Natural Resources and Environment:

Irrigation Assistance to Developing Countries Should Require Stronger Commitments to Operation and Maintenance

NSIAD-83-31: Published: Aug 29, 1983. Publicly Released: Aug 29, 1983.

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GAO reviewed the operation and maintenance (O&M) of U.S.-financed irrigation systems in Indonesia, Sri Lanka, and Thailand to determine how the Agency for International Development (AID) can: (1) improve operation and maintenance practices of developing countries and extend the economic life of the irrigation systems; and (2) design irrigation systems that adequately consider O&M requirements.

GAO found that donors have demonstrated their concern with developing country food problems by investing in irrigation systems and other facilities. At the same time, they have not given sufficient attention to the complementary institutional and financial costs of operating and maintaining the facilities. Donors have assumed that recipient countries would provide recurrent budget support to effectively operate and maintain projects, but this has not happened. AID has prepared a policy on recurrent cost financing, but the World Bank and Asian Development Bank have not. GAO believes that institutional as well as financial weaknesses affect the recipient countries' ability to effectively use and maintain irrigation systems, and found that many systems do not provide reliable water sources and have not become self-sustaining. GAO found that AID project designs have assumed that water user associations would be established to provide on-farm maintenance, ensure equitable water distribution, and maintain discipline among users. Generally, these assumptions have not been realized. Consequently, systems have been vandalized, water wasted or stolen, and routine maintenance ignored.

Recommendations for Executive Action

  1. Status: Closed - Implemented

    Comments: AID stated that appropriate provisions would be made in future projects. A letter of guidance had been sent to Asian missions. Follow-on actions included: (1) an Asian Bureau recurrent costs study to identify more workable and self-sustaining O&M programs; and (2) an AID/FAO international conference to bring together national irrigration policymakers to discuss improved O&M for Asia and Africa.

    Recommendation: The Administrator, AID, should: (1) as an integral part of project planning and as a condition for project approval, require that recurrent cost plans be developed in conjunction with recipient governments and other donors to recognize the principle of cost recovery from all beneficiaries; (2) project the annual life-of-system O&M costs; (3) identify the source of O&M funds and the funding options available to the country and the donors; (4) include specific plans to strengthen each recipient country's capability to budget for O&M funding and to account for O&M expenditures on a project basis; (5) institutionalize management monitoring and evaluation of plan implementation; and (6) encourage other donors to define their recurrent cost financing options. In addition, the Administrator should encourage the multilateral development banks to further define their recurrent cost financing options as they relate to future financing of irrigation project development.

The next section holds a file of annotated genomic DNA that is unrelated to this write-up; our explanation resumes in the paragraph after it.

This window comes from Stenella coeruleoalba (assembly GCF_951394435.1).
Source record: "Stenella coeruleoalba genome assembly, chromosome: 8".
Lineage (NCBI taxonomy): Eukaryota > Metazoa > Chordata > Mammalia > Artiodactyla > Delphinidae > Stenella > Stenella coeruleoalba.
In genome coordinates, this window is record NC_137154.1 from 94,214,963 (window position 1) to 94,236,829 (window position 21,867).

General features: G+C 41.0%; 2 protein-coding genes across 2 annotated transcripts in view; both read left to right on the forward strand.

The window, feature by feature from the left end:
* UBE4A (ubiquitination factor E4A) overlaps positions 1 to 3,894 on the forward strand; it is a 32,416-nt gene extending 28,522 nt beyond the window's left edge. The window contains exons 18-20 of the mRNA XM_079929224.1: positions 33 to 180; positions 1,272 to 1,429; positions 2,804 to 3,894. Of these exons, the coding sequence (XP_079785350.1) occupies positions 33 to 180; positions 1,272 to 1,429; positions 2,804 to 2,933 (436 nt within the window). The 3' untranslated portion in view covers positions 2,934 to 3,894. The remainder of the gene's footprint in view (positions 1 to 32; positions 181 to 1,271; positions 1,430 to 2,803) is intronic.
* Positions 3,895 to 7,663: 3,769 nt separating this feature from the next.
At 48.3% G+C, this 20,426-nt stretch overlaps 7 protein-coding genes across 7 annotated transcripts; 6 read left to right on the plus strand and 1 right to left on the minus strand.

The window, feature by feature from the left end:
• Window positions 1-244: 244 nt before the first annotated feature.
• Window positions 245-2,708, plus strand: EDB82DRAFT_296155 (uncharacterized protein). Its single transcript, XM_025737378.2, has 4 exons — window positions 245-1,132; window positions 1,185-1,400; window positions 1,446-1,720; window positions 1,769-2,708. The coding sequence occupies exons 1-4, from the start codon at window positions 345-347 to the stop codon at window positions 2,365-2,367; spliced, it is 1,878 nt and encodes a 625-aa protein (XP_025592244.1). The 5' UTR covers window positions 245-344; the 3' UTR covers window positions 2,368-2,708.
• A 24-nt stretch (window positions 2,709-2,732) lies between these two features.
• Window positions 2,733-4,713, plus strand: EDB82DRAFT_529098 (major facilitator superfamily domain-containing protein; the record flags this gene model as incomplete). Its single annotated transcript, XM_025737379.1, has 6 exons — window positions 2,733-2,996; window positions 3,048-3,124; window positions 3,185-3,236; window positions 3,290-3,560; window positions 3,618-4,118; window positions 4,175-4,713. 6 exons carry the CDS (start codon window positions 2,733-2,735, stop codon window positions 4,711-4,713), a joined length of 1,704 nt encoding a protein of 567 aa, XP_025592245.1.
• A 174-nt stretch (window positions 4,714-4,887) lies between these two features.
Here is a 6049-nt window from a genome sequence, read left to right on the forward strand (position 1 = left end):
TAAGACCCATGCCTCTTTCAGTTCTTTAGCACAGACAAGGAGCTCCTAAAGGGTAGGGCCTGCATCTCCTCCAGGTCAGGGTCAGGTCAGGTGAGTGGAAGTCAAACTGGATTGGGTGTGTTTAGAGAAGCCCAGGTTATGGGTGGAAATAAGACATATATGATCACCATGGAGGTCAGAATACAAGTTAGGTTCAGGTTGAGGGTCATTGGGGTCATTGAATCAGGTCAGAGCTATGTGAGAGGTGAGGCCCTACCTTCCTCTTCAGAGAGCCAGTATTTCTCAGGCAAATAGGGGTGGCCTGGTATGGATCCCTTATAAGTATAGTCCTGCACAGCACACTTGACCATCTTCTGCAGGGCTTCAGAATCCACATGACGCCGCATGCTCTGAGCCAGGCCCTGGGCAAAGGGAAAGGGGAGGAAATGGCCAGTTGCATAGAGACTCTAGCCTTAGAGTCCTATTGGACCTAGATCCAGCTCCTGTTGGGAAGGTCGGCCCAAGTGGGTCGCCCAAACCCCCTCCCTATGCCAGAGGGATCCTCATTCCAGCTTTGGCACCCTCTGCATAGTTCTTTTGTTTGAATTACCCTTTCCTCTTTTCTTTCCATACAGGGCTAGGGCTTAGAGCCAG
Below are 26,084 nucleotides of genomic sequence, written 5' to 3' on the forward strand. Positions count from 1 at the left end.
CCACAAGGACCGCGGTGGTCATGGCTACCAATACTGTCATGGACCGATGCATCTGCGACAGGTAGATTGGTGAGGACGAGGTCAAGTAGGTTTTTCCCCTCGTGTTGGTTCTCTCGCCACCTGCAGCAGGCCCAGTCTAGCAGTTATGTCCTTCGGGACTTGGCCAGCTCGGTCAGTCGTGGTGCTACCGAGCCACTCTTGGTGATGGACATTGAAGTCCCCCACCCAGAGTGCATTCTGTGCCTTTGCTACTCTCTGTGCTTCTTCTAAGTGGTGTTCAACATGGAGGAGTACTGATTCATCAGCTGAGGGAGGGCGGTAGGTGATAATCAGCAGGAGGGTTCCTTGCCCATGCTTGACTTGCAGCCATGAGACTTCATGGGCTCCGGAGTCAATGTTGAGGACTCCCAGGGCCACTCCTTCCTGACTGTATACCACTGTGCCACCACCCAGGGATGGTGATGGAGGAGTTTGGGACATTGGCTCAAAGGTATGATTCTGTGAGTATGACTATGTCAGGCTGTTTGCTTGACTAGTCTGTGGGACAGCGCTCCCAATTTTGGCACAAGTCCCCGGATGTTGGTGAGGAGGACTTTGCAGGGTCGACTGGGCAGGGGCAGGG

Agency Affected: United States Agency for International Development

  2. Status: Closed - Implemented

    Comments: AID stated that it would explore, with missions, building a component into ongoing or new projects. Follow-on actions included: (1) the Small Scale Irrigation project in Indonesia to improve O&M performance; and (2) the Irrigation Systems Management project in Sri Lanka to develop an institutional capacity for irrigation management, with full participation of Sri Lankan farmers.

    Recommendation: The Administrator, AID, should adopt stronger design and construction criteria for improving O&M performance as standard prerequisites of approval for new irrigation and rehabilitation projects. The criteria should include: (1) quality assurance measures in design and construction to ensure that local engineers and contractors take heed of technical advisors and require site visits during the design process; (2) the involvement of farmers in the planning, design, implementation, monitoring, and evaluation process; (3) priority consideration of O&M requirements during project design; and (4) appropriate transition between construction and O&M.

    Agency Affected: United States Agency for International Development

  3. Status: Closed - Implemented

    Comments: AID will not approve projects requiring effective farmer participation unless its is evident that viable and effective water user associations exist or will be established. Associations will be formed as an integral part of the planning, design, and construction process. Emphasis will be placed on helping host goverments develop the means to organize farmers effectively.

    Recommendation: The Administrator, AID, should require from the host governments, before the construction of irrigation systems begin written certifications that: (1) active, viable water user associations have been established; (2) designers have met with association members, discussed their needs and system benefits, elicited their input into on-farm system design, and stressed that the on-farm system will be theirs and that they must operate and maintain it; (3) each association has submitted a written request for the system and has agreed to the on-farm O&M; and (4) local users, to the extent possible, will be used to help construct the on-farm portions of each project.

    Agency Affected: United States Agency for International Development

 

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